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Famine can be a war crime and should be prosecuted

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Famine can constitute a war crime or crime against humanity, an independent United Nations human rights expert today said, noting that more civilians die from hunger and disease related to conflicts than in direct combat.

“If the famine comes from deliberate action of the State or other players using food as a weapon of war, it is an international crime,” the UN Special Rapporteur on the right to food, Hilal Elver, told journalists in New York.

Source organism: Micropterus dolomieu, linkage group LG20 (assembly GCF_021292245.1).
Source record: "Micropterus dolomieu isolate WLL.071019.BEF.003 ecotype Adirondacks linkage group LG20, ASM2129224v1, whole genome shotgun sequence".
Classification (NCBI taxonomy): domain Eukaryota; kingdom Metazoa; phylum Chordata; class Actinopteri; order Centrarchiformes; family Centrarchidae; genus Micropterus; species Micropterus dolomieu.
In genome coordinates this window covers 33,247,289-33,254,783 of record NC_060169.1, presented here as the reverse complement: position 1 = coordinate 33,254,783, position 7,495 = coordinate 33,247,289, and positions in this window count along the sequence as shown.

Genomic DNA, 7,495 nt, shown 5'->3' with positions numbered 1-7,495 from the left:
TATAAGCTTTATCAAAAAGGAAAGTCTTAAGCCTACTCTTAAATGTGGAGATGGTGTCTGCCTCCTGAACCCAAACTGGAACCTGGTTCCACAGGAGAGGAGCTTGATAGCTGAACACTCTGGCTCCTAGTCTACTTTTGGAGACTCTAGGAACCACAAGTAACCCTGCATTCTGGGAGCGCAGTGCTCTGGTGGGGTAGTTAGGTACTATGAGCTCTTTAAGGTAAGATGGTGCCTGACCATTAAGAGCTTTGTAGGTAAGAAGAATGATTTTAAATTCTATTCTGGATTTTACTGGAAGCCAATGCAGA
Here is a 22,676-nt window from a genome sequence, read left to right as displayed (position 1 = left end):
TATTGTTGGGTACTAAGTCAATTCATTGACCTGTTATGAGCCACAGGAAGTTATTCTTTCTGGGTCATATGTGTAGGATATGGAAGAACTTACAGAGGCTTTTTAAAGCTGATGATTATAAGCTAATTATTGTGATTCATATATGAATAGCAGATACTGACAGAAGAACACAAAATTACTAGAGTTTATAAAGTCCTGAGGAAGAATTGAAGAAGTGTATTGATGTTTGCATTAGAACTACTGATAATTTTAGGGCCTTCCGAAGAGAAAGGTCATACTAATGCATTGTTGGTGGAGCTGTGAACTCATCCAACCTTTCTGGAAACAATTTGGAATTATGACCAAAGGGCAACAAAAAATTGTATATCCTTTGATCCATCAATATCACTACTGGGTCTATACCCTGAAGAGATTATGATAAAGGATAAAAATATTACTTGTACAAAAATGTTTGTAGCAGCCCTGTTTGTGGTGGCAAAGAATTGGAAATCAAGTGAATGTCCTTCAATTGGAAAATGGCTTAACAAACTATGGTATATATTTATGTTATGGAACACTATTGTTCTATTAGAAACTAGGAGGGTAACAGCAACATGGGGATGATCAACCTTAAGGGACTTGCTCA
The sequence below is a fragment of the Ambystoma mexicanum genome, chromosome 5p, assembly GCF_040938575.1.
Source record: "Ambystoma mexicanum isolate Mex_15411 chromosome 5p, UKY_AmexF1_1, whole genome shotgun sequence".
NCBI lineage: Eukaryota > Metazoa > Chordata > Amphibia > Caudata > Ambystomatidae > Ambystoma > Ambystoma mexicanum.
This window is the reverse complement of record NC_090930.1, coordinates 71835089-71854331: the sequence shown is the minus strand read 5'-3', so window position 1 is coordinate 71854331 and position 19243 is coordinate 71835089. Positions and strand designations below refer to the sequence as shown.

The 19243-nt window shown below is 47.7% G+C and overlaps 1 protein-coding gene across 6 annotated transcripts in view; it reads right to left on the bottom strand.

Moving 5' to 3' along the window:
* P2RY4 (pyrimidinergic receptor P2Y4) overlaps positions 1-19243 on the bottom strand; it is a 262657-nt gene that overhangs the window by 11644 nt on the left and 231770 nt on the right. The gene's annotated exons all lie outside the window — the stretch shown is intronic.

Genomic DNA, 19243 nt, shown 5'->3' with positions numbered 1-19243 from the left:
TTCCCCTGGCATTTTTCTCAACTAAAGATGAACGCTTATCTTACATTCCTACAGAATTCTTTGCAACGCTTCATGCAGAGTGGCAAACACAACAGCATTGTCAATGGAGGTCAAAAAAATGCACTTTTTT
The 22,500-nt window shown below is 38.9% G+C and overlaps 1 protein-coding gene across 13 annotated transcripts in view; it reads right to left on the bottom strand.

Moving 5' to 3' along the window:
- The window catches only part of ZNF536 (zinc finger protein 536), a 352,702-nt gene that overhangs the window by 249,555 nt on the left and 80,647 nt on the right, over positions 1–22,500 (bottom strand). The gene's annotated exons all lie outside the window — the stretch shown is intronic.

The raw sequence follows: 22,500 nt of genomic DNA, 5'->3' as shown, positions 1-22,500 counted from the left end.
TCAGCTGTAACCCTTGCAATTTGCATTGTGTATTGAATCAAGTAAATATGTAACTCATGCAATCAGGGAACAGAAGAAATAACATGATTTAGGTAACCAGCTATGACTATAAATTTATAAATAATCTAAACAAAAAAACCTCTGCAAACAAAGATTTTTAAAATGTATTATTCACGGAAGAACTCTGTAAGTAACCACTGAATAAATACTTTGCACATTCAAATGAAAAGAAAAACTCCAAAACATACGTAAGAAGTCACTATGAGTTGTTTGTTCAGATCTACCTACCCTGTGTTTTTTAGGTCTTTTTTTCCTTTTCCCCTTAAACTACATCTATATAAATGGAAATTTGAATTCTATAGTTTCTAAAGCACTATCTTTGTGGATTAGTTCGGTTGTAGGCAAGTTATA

The expert spoke to the media after presenting her report to the General Assembly committee dealing with social, humanitarian and cultural issues, also known as the Third Committee, where she said an estimated 70 million people in 45 countries need emergency food aid.

Those countries include Nigeria, Somalia, South Sudan, Syria and Yemen, where around 20 million people are hungry or face starvation as a result of man-made conflict.

States and other parties involved in conflicts, Ms. Elver said in a press release, need to recognize their own duty to act, and above all, avoid using hunger as a weapon of war.

The right to food is an unconditional human right and legal entitlement for all people, not a discretionary option, she added.

“It is crucial that the international community understands that it is an international crime to intentionally block access to food, food aid, and to destroy production of food.”